When Labor leader Anthony Albanese gave his new Industry and Innovation spokesman Ed Husic his marching orders ahead of the shadow cabinet reshuffle last week, the heavy emphasis was on job creation.
That’s the Industry portfolio in a nutshell. Building the policy frameworks and support structures that enable local industry growth. That means job creation now and seeking out a better understanding of emerging industries in order to lay a platform for job creation in the future.
Governments have a role to play in steering industrial development to areas of strategic need or opportunity, and in fostering the growth of local industry through both capability development and capacity building.
This will involve “picking winners”, Mr Husic says, outlining the important role for governments in making strategic investments and coordinating development efforts with the private sector and with the community.
In his first industry interview since being given the portfolio, Mr Husic lampooned the Prime Minister Scott Morrison’s view expressed last October that Australia did not need to create the next Silicon Valley, it just had t be good at adopting technology from overseas.
“We can’t afford to have a Prime Minister that takes a view that technology is an area where we can just support other people’s ideas,” told InnovationAus. “Forget that.”
“That’s the dopiest thing I have ever heard. It’s a slap in the face to all the smart people in this country who believe that local talent, applied to local problems, can deliver local advantage.”
While the Coalition was starting to recognise the importance of laying bets in industries deemed to have strategic importance – the recent activity in the Space sector is an example – he said the lack of significant and coordinated investment in artificial intelligence was a glaring oversight.
“Australia up until this point has had a view that we don’t pick winners. And in the meantime, we have seen a lot of other countries do the opposite,” Mr Husic said.
“What they have done is to be very strategic in the areas where they can back [the local industry] investment and coordination across the private sector, the community and not-for-profits,” he said.
“I do think we need to apply ourselves a lot more in backing specific elements [of the economy]. And the biggest gap has been in the area of artificial intelligence. Because something like artificial intelligence is not just an economic thing, it is a strategic sector as well.
“And we are getting left behind.”
Some governments at the state level “get it” – he singles out the NSW government’s big push in recent months on R&D and building research linkages – but Australia still lacked a coordinated, over-arching national industrial policy.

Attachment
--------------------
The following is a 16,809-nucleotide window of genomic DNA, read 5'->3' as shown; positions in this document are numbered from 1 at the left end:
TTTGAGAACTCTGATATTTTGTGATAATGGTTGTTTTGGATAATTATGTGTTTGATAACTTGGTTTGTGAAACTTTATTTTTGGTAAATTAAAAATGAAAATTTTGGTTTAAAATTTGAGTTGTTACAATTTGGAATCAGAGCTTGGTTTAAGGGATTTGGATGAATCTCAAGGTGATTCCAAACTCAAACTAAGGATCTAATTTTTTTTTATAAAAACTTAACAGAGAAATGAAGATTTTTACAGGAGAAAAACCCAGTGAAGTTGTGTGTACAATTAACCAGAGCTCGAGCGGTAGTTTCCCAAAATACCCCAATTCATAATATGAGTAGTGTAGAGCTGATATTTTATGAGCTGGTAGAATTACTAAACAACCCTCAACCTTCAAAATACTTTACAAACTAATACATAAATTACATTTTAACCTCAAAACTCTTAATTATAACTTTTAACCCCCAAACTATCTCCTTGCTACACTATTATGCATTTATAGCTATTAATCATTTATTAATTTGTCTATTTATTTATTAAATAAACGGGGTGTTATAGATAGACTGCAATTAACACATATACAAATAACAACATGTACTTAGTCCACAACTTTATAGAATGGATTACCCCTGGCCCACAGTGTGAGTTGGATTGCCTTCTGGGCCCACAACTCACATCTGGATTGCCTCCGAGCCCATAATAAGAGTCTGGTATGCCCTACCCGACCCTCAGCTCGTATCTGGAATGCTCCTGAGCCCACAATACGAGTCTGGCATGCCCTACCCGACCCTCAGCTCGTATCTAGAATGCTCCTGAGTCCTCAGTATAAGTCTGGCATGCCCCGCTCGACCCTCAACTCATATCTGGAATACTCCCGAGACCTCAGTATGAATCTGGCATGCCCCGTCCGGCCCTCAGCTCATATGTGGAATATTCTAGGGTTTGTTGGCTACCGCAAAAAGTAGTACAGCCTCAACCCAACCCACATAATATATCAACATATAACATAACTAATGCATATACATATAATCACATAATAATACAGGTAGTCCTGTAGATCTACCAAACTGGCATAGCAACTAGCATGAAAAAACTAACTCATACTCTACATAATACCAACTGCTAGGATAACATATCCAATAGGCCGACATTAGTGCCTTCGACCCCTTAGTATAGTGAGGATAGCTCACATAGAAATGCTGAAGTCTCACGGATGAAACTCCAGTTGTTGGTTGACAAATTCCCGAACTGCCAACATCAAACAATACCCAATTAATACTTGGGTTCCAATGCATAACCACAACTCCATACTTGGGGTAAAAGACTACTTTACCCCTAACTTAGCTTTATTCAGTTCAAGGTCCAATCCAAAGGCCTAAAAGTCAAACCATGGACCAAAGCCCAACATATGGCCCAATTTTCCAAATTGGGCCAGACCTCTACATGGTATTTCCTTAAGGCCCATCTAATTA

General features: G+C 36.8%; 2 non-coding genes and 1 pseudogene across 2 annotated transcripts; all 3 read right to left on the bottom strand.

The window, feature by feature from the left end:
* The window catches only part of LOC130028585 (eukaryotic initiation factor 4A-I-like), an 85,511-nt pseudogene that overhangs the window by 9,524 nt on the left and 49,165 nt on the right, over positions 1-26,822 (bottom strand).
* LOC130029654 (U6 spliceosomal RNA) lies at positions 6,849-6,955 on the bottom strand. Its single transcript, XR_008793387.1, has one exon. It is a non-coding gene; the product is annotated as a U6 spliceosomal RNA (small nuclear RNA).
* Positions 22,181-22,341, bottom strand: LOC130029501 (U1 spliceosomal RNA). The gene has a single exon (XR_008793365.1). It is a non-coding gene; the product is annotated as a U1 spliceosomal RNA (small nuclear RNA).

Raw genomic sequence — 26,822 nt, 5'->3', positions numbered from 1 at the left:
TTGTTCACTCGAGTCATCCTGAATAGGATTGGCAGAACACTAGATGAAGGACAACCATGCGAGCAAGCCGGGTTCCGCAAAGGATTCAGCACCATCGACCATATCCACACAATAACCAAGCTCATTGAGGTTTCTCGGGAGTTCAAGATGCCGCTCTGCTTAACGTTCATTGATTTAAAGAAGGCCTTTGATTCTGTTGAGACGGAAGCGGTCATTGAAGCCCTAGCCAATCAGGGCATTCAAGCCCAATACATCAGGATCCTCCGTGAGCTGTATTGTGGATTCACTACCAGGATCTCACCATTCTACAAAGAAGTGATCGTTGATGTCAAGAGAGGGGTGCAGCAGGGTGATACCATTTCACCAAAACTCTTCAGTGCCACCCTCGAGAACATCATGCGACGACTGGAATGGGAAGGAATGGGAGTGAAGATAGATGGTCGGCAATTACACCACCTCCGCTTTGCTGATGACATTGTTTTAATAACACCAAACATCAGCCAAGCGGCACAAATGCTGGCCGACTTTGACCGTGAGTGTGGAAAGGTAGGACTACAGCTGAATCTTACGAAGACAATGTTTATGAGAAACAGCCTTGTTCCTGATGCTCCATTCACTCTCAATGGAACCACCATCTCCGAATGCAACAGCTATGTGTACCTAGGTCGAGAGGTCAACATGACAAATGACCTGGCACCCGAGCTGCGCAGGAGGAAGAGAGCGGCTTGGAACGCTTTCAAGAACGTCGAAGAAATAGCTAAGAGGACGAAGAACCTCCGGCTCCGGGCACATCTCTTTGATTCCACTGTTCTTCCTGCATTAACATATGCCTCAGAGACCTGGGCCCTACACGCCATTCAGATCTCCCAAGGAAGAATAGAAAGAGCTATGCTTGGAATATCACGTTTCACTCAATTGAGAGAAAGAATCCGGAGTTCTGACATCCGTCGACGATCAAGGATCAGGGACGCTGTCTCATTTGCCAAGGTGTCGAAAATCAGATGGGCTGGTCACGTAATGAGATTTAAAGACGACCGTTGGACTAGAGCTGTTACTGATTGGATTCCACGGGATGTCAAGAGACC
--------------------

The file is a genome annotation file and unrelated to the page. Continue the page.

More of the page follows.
Ed Husic is well known to the tech industry, having previously held show parliamentary secretary and junior minister roles in innovation and the digital economy. He now wants to reengage with the tech sector, and to broaden its connections into the full breadth of the economy.
The focus on “jobs now and jobs in the future” is not just about emerging industries. The focus must be also be in traditional industries and looking at how technology and emerging industries can be applied to our traditional sectors.
“This is something that I thought about deeply in my previous role [as shadow minister for] Agriculture and Resources – so AgTech and MiningTech were areas I was already limbering up to focus on,” he said.
“I have very much valued my engagement with people in the tech sector, and I am looking forward to a broader remit now across all of Industry and seeing how we can get people working together again and supporting the growth in jobs now and into the future – in both traditional industries, and emerging ones.”
The first 100 days in the new role will be focused on getting out and talking to people.
“Energy, enthusiasm, passion and belief. These are the things that from my own perspective I want to bring to the role,” Mr Husic said. “And I want to team up with like-minded people.”
The reshuffle was not without strangeness. Anthony Albanese’ decision to carve Science out of the Industry portfolio is a head-scratcher.
Deputy Opposition Richard Marles is Labor’s new Science spokesman, in addition to his role in post-COVID job creation as shadow minister for Reconstruction, Employment, Skills and Small Business.
Mr Marles, whose Corio electorate in Victoria takes in the city of Geelong, has a keen interest in science, and set up the Parliamentary Friends of Science in 2012 as co-chair with the current Minister for Industry, Science and Technology Karen Andrews.
But removing science from the core portfolio for industrial development policy is unusual, even if Geelong is the poster-child city in transition with stand-out entrepreneurs, startups and innovators – particularly in advanced manufacturing.
Ed Husic says he and Mr Marles will work closely together, not just on the science side of the portfolio, but in the jobs creation policies and skills for the post COVID period.
“Richard and I have spokes at length about these issues in the past. There has to be a synthesis of science, research and development, innovation and industry – so we do need to be working together,” he said.